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National Super Spuds Inc. v. New York Mercantile Exchange

decided: January 17, 1979.


Appeal from and petition for mandamus to vacate an order of the District Court for the Southern District of New York, Lloyd F. MacMahon, Judge, directing an employee of Commodity Futures Trading Commission to answer questions propounded on deposition despite the Commission's claim of governmental privilege. Appeal dismissed for want of appellate jurisdiction; petition for mandamus denied.

Before Friendly, Mulligan and Gurfein, Circuit Judges.

Author: Friendly

Commodity Futures Trading Commission (CFTC or the Commission) and Howard Bodenhamer, Assistant Regional Administrator for Market Surveillance and Analysis in its Eastern Regional Office in New York City, appeal from and, in the alternative, petition for mandamus to vacate an order of the District Court for the Southern District of New York, which directed Bodenhamer to answer certain questions propounded on deposition despite the Commission's claim of governmental privilege.

The class action in which this controversy arose is one of a number of actions now pending in the same court arising out of a default on the May 1976 Maine Potato futures contract that was traded on the New York Mercantile Exchange (the Exchange). Members of plaintiff class had held long positions which they liquidated at prices allegedly depressed by the large short interest that had accumulated. Their complaint, which has been amended and consolidated with three other actions, named as defendants a number of traders, their brokers and also the Exchange. Count VI of the First Amended Consolidated Class Action Complaint, to which the Exchange was the sole defendant, alleged that CFTC had personnel on the floor of the Exchange; that through them and by mail-o-grams CFTC had advised the Exchange of the large short position in the May contract and, in the mail-o-grams, that the short sellers were "required by law to avoid causing artificial prices"; that officers of the Exchange assured CFTC that the short positions would be covered and that, contrary to the Commodity Act, CFTC rules, and its own by-laws and rules, the Exchange had failed to report and concealed violations of the Commodity Act, CFTC rules, and its own by-laws and rules by short sellers and exchange members, had failed to direct that liquidating orders be entered on or before the conclusion of trading with respect to accounts of members which the Exchange knew or should have known would default if not liquidated, but failed and neglected to perform its duties as a contract market with respect to the contract, and failed and neglected to exercise due care to halt manipulative practices with respect to the contract.*fn1 Before the class action certification the district court had issued an order directing that various cases be coordinated for pretrial discovery proceedings and appointed a special master to conduct these. His rulings were to be subject to review by the district court.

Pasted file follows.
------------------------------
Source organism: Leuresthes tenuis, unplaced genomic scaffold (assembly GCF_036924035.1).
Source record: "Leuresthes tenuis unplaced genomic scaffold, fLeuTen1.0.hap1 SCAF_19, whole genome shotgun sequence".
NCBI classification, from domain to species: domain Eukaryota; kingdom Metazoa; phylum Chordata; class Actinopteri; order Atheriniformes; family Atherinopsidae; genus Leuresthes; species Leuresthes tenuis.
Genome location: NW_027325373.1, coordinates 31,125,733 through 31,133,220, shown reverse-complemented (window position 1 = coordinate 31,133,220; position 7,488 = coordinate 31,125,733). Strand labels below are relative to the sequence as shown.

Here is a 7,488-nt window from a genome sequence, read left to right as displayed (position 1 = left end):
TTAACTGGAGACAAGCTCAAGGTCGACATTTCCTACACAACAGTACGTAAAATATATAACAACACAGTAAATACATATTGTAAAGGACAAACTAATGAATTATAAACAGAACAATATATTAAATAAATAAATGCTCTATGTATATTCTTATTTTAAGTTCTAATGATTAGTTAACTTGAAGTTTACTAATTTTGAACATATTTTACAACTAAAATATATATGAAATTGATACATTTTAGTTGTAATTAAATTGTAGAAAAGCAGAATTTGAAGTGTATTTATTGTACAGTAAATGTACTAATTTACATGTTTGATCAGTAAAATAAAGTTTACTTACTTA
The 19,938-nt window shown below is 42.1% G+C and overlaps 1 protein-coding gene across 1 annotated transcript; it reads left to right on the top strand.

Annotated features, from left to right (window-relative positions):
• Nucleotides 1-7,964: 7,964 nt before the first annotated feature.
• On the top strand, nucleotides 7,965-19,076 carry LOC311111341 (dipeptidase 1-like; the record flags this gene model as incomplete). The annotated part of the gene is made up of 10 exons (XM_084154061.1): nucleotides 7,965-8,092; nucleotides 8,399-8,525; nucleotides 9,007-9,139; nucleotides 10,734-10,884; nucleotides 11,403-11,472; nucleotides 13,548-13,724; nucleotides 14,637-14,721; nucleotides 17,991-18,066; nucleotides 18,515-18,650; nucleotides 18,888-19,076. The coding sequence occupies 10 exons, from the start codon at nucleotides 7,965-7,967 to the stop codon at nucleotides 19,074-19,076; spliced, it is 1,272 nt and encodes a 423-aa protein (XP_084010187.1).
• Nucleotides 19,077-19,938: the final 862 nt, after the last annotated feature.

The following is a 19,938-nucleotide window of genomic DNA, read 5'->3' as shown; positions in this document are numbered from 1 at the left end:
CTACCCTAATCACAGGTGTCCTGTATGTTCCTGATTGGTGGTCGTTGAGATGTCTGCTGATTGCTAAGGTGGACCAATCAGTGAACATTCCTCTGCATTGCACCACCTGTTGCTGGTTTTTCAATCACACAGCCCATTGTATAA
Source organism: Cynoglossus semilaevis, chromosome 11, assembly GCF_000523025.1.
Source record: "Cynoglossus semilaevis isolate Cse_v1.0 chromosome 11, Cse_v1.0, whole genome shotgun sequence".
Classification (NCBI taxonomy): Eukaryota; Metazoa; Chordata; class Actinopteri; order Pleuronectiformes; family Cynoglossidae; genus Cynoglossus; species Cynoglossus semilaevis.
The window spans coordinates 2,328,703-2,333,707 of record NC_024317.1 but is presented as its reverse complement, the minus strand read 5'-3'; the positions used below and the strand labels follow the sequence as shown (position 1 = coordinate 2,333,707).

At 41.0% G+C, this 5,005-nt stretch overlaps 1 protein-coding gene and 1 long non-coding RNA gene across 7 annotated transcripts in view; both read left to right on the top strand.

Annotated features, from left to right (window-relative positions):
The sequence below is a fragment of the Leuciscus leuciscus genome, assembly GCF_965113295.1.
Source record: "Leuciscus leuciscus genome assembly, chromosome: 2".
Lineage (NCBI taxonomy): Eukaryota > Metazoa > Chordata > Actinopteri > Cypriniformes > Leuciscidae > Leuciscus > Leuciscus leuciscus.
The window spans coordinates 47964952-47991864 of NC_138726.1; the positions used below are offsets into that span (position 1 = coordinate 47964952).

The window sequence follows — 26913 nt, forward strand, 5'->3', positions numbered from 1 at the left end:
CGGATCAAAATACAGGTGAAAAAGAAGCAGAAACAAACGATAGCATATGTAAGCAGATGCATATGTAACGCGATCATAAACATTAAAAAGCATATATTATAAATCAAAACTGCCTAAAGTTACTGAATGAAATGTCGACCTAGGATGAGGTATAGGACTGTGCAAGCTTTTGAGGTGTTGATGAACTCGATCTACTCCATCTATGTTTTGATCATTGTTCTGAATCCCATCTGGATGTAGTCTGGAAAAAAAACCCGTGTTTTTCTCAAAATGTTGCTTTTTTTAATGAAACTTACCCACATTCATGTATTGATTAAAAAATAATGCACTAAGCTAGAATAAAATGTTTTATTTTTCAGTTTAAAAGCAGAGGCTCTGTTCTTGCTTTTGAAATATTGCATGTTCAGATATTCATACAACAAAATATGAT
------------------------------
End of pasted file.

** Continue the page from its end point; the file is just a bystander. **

The Exchange sought to depose Mr. Bodenhamer, Dr. Mark Powers, the Commission's Chief Economist during the period in question and now a vice-president of a securities firm which is a defendant in this action, and Thomas Russo, then Director of the Division of Trading and Markets and now in private law practice. Subpoenas had been served on Mr. Bodenhamer and Dr. Powers on behalf of three other defendants; Mr. Russo agreed to testify voluntarily. The obvious purpose of the Exchange in seeking to take these depositions was to obtain evidence that responsible personnel of the Commission, who knew or had access to the same information as the Exchange, had found nothing seriously amiss.*fn2 Mr. Bodenhamer gave extensive testimony as to what he had observed but, on the advice of Commission counsel, declined to answer certain questions concerning his contemporaneous opinions and views, on the basis of governmental privilege.

After some months the Exchange moved before the special master to compel responses to these questions. CFTC lodged a formal claim of governmental privilege. The special master declined to make a general ruling but stated he would deal with CFTC's objection on a question-by-question basis. In the course of doing this he distinguished between questions asking for opinions and views that Mr. Bodenhamer communicated to other staff members, which the witness would not be required to answer, and questions asking only the witness' own opinion and views, which he was required to answer. Commission counsel instructed Mr. Bodenhamer not to answer questions of the latter sort pending consideration by the district judge. At the conclusion of this deposition, 27 questions some of them repetitive remained unanswered.

The Exchange then moved the district judge for an order confirming the rulings of the special master and "directing present and former officials of the Commodity Futures Trading Commission ("CFTC') who were responsible for monitoring trading in the May 1976 Maine Potato Futures Contract (the "May contract') to respond to deposition questions as to their respective contemporaneous views, opinions, observations, analyses and conclusions with respect to trading in the May Contract . . . ." While the motion was pending, the Commission considered the specific questions that its counsel had instructed Mr. Bodenhamer not to answer, and determined that governmental privilege should be invoked.*fn3 The district judge made an endorsement sustaining the rulings of the special master and directed the witnesses involved to respond, but indicated he would consider the CFTC's objections at the trial. After an unsuccessful motion for reconsideration or, in the alternative, for a stay pending appeal, the Commission appealed and sought mandamus, and a panel of this court granted a stay.